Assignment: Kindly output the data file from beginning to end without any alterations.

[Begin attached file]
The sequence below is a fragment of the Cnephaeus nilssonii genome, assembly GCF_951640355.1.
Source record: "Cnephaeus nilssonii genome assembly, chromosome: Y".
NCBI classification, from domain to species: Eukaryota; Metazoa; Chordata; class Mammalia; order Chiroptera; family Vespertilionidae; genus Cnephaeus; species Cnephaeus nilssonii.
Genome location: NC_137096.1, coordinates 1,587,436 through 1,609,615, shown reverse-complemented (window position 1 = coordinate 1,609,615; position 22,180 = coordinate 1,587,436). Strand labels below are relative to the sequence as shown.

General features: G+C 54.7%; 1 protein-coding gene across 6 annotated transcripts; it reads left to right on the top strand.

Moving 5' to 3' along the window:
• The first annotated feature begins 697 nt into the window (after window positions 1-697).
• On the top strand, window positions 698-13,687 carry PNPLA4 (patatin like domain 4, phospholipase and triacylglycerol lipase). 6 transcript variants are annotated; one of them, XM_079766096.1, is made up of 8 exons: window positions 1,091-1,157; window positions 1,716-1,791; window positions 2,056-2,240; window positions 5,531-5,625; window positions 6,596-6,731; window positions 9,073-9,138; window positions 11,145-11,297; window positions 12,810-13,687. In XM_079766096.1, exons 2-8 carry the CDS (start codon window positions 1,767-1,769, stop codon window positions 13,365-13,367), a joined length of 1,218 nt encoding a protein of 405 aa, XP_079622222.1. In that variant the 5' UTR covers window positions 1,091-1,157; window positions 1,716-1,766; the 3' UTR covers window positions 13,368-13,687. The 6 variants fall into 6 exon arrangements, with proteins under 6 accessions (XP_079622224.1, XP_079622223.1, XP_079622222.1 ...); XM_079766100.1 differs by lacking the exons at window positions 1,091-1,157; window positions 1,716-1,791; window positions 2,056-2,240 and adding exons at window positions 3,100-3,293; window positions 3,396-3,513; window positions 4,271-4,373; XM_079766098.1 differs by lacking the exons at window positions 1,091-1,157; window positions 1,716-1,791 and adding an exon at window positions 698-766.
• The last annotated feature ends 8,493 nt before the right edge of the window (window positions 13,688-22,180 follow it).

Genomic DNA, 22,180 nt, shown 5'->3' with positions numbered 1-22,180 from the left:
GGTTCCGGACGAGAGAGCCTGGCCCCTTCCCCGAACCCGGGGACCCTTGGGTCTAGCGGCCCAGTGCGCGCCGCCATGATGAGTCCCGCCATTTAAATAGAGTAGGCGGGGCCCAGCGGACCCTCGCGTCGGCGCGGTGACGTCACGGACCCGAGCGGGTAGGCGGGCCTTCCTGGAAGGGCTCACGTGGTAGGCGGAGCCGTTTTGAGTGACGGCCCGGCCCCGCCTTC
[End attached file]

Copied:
The sequence below is a fragment of the Cnephaeus nilssonii genome, assembly GCF_951640355.1.
Source record: "Cnephaeus nilssonii genome assembly, chromosome: Y".
NCBI classification, from domain to species: Eukaryota; Metazoa; Chordata; class Mammalia; order Chiroptera; family Vespertilionidae; genus Cnephaeus; species Cnephaeus nilssonii.
Genome location: NC_137096.1, coordinates 1,587,436 through 1,609,615, shown reverse-complemented (window position 1 = coordinate 1,609,615; position 22,180 = coordinate 1,587,436). Strand labels below are relative to the sequence as shown.

General features: G+C 54.7%; 1 protein-coding gene across 6 annotated transcripts; it reads left to right on the top strand.

Moving 5' to 3' along the window:
• The first annotated feature begins 697 nt into the window (after window positions 1-697).
• On the top strand, window positions 698-13,687 carry PNPLA4 (patatin like domain 4, phospholipase and triacylglycerol lipase). 6 transcript variants are annotated; one of them, XM_079766096.1, is made up of 8 exons: window positions 1,091-1,157; window positions 1,716-1,791; window positions 2,056-2,240; window positions 5,531-5,625; window positions 6,596-6,731; window positions 9,073-9,138; window positions 11,145-11,297; window positions 12,810-13,687. In XM_079766096.1, exons 2-8 carry the CDS (start codon window positions 1,767-1,769, stop codon window positions 13,365-13,367), a joined length of 1,218 nt encoding a protein of 405 aa, XP_079622222.1. In that variant the 5' UTR covers window positions 1,091-1,157; window positions 1,716-1,766; the 3' UTR covers window positions 13,368-13,687. The 6 variants fall into 6 exon arrangements, with proteins under 6 accessions (XP_079622224.1, XP_079622223.1, XP_079622222.1 ...); XM_079766100.1 differs by lacking the exons at window positions 1,091-1,157; window positions 1,716-1,791; window positions 2,056-2,240 and adding exons at window positions 3,100-3,293; window positions 3,396-3,513; window positions 4,271-4,373; XM_079766098.1 differs by lacking the exons at window positions 1,091-1,157; window positions 1,716-1,791 and adding an exon at window positions 698-766.
• The last annotated feature ends 8,493 nt before the right edge of the window (window positions 13,688-22,180 follow it).

Genomic DNA, 22,180 nt, shown 5'->3' with positions numbered 1-22,180 from the left:
GGTTCCGGACGAGAGAGCCTGGCCCCTTCCCCGAACCCGGGGACCCTTGGGTCTAGCGGCCCAGTGCGCGCCGCCATGATGAGTCCCGCCATTTAAATAGAGTAGGCGGGGCCCAGCGGACCCTCGCGTCGGCGCGGTGACGTCACGGACCCGAGCGGGTAGGCGGGCCTTCCTGGAAGGGCTCACGTGGTAGGCGGAGCCGTTTTGAGTGACGGCCCGGCCCCGCCTTC